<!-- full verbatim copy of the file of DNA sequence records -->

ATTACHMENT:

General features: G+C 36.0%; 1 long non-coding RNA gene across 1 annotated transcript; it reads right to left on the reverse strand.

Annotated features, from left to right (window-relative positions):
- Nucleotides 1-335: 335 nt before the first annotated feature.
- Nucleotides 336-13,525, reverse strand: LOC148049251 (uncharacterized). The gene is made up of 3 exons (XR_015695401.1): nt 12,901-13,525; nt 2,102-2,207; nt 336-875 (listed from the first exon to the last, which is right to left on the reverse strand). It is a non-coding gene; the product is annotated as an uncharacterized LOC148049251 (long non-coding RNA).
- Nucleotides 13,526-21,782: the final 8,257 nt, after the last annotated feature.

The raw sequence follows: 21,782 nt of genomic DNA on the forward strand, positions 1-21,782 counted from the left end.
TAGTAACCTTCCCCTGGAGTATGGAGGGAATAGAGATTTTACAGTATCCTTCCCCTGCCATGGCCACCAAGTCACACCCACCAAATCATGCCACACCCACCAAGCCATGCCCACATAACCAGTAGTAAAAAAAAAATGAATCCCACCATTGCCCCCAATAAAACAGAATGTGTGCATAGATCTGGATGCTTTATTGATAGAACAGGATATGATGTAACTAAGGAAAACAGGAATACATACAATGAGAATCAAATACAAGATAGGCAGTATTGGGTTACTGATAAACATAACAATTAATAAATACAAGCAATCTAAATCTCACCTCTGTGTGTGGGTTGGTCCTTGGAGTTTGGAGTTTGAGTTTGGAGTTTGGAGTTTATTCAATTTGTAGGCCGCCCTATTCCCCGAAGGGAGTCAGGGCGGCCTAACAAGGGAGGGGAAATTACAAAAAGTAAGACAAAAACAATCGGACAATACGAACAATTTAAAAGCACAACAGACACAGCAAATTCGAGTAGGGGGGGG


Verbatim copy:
General features: G+C 36.0%; 1 long non-coding RNA gene across 1 annotated transcript; it reads right to left on the reverse strand.

Annotated features, from left to right (window-relative positions):
- Nucleotides 1-335: 335 nt before the first annotated feature.
- Nucleotides 336-13,525, reverse strand: LOC148049251 (uncharacterized). The gene is made up of 3 exons (XR_015695401.1): nt 12,901-13,525; nt 2,102-2,207; nt 336-875 (listed from the first exon to the last, which is right to left on the reverse strand). It is a non-coding gene; the product is annotated as an uncharacterized LOC148049251 (long non-coding RNA).
- Nucleotides 13,526-21,782: the final 8,257 nt, after the last annotated feature.

The raw sequence follows: 21,782 nt of genomic DNA on the forward strand, positions 1-21,782 counted from the left end.
TAGTAACCTTCCCCTGGAGTATGGAGGGAATAGAGATTTTACAGTATCCTTCCCCTGCCATGGCCACCAAGTCACACCCACCAAATCATGCCACACCCACCAAGCCATGCCCACATAACCAGTAGTAAAAAAAAAATGAATCCCACCATTGCCCCCAATAAAACAGAATGTGTGCATAGATCTGGATGCTTTATTGATAGAACAGGATATGATGTAACTAAGGAAAACAGGAATACATACAATGAGAATCAAATACAAGATAGGCAGTATTGGGTTACTGATAAACATAACAATTAATAAATACAAGCAATCTAAATCTCACCTCTGTGTGTGGGTTGGTCCTTGGAGTTTGGAGTTTGAGTTTGGAGTTTGGAGTTTATTCAATTTGTAGGCCGCCCTATTCCCCGAAGGGAGTCAGGGCGGCCTAACAAGGGAGGGGAAATTACAAAAAGTAAGACAAAAACAATCGGACAATACGAACAATTTAAAAGCACAACAGACACAGCAAATTCGAGTAGGGGGGGG